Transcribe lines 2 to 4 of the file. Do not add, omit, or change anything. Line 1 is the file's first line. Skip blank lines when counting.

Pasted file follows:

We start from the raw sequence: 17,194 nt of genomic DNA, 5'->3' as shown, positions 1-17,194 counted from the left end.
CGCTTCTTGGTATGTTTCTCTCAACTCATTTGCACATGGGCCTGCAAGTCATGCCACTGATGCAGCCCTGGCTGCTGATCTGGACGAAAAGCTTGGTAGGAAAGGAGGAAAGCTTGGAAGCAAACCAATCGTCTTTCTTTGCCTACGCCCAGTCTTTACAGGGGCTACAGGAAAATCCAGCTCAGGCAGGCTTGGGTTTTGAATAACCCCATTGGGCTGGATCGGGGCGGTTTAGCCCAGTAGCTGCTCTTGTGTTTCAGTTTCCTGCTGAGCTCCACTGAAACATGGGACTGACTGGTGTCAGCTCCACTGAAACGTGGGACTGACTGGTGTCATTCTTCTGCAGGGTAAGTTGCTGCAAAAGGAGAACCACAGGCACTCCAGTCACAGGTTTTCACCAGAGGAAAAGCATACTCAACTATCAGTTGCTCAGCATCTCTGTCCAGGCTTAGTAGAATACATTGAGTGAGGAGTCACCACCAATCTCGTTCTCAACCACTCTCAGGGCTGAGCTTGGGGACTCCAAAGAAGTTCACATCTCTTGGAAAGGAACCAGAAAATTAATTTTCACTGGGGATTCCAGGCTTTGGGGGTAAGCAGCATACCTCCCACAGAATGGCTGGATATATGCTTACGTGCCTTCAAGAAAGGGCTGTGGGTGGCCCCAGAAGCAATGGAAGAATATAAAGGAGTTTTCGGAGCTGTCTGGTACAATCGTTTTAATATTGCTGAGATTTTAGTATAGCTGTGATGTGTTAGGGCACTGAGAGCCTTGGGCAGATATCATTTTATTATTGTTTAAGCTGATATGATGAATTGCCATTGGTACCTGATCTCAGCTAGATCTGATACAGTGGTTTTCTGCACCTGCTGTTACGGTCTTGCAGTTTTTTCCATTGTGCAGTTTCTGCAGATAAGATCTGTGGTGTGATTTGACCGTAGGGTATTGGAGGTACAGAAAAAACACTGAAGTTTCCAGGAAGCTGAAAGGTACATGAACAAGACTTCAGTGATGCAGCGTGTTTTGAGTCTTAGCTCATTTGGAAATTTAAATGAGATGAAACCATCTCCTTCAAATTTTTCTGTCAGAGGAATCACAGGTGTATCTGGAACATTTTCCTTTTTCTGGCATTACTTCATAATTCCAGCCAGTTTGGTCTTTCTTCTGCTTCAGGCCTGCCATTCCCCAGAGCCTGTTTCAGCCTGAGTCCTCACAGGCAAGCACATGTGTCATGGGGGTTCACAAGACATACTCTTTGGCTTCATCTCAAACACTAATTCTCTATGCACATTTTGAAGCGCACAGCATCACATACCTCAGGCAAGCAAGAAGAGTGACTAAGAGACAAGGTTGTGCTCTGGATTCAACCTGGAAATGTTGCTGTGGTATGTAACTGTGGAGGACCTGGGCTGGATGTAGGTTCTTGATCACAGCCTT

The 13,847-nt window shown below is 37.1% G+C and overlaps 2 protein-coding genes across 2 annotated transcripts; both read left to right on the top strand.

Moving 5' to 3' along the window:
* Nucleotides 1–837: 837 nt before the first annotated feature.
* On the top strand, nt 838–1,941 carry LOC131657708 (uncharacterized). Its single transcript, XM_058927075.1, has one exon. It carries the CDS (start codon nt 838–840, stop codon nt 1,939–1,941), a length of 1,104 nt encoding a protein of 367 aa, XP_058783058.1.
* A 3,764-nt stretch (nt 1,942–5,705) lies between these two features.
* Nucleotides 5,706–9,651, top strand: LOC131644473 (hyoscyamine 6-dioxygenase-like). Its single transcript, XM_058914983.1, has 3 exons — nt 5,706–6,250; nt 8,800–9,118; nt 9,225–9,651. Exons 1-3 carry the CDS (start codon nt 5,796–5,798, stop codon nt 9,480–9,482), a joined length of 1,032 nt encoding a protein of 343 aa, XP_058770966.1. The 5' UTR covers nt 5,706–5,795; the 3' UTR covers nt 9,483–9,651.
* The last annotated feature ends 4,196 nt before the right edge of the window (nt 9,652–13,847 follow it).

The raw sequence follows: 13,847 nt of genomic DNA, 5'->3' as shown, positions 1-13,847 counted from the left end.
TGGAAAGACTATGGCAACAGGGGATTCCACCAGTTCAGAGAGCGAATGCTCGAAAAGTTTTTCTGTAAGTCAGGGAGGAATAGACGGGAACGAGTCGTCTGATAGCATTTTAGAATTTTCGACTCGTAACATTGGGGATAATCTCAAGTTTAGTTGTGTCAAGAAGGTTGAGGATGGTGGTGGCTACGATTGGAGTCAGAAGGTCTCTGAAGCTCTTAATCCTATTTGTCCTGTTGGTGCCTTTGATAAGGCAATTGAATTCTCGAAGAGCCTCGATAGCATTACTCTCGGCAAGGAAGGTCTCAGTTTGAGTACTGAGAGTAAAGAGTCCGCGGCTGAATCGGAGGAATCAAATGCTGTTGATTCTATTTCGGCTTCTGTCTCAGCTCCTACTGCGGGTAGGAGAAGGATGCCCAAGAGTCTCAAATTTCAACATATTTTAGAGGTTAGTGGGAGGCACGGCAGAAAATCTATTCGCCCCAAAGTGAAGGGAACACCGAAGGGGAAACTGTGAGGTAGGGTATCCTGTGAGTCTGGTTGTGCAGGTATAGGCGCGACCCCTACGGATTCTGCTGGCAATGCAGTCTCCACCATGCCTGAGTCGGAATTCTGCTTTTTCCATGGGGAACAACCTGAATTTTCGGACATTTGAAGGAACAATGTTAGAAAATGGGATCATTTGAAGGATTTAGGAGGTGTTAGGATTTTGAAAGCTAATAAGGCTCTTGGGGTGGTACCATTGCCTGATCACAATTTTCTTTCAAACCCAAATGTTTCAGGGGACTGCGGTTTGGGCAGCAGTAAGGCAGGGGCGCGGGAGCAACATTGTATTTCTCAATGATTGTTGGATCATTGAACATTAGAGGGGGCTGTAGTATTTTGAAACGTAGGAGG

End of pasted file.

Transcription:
CGCTTCTTGGTATGTTTCTCTCAACTCATTTGCACATGGGCCTGCAAGTCATGCCACTGATGCAGCCCTGGCTGCTGATCTGGACGAAAAGCTTGGTAGGAAAGGAGGAAAGCTTGGAAGCAAACCAATCGTCTTTCTTTGCCTACGCCCAGTCTTTACAGGGGCTACAGGAAAATCCAGCTCAGGCAGGCTTGGGTTTTGAATAACCCCATTGGGCTGGATCGGGGCGGTTTAGCCCAGTAGCTGCTCTTGTGTTTCAGTTTCCTGCTGAGCTCCACTGAAACATGGGACTGACTGGTGTCAGCTCCACTGAAACGTGGGACTGACTGGTGTCATTCTTCTGCAGGGTAAGTTGCTGCAAAAGGAGAACCACAGGCACTCCAGTCACAGGTTTTCACCAGAGGAAAAGCATACTCAACTATCAGTTGCTCAGCATCTCTGTCCAGGCTTAGTAGAATACATTGAGTGAGGAGTCACCACCAATCTCGTTCTCAACCACTCTCAGGGCTGAGCTTGGGGACTCCAAAGAAGTTCACATCTCTTGGAAAGGAACCAGAAAATTAATTTTCACTGGGGATTCCAGGCTTTGGGGGTAAGCAGCATACCTCCCACAGAATGGCTGGATATATGCTTACGTGCCTTCAAGAAAGGGCTGTGGGTGGCCCCAGAAGCAATGGAAGAATATAAAGGAGTTTTCGGAGCTGTCTGGTACAATCGTTTTAATATTGCTGAGATTTTAGTATAGCTGTGATGTGTTAGGGCACTGAGAGCCTTGGGCAGATATCATTTTATTATTGTTTAAGCTGATATGATGAATTGCCATTGGTACCTGATCTCAGCTAGATCTGATACAGTGGTTTTCTGCACCTGCTGTTACGGTCTTGCAGTTTTTTCCATTGTGCAGTTTCTGCAGATAAGATCTGTGGTGTGATTTGACCGTAGGGTATTGGAGGTACAGAAAAAACACTGAAGTTTCCAGGAAGCTGAAAGGTACATGAACAAGACTTCAGTGATGCAGCGTGTTTTGAGTCTTAGCTCATTTGGAAATTTAAATGAGATGAAACCATCTCCTTCAAATTTTTCTGTCAGAGGAATCACAGGTGTATCTGGAACATTTTCCTTTTTCTGGCATTACTTCATAATTCCAGCCAGTTTGGTCTTTCTTCTGCTTCAGGCCTGCCATTCCCCAGAGCCTGTTTCAGCCTGAGTCCTCACAGGCAAGCACATGTGTCATGGGGGTTCACAAGACATACTCTTTGGCTTCATCTCAAACACTAATTCTCTATGCACATTTTGAAGCGCACAGCATCACATACCTCAGGCAAGCAAGAAGAGTGACTAAGAGACAAGGTTGTGCTCTGGATTCAACCTGGAAATGTTGCTGTGGTATGTAACTGTGGAGGACCTGGGCTGGATGTAGGTTCTTGATCACAGCCTT

The 13,847-nt window shown below is 37.1% G+C and overlaps 2 protein-coding genes across 2 annotated transcripts; both read left to right on the top strand.

Moving 5' to 3' along the window: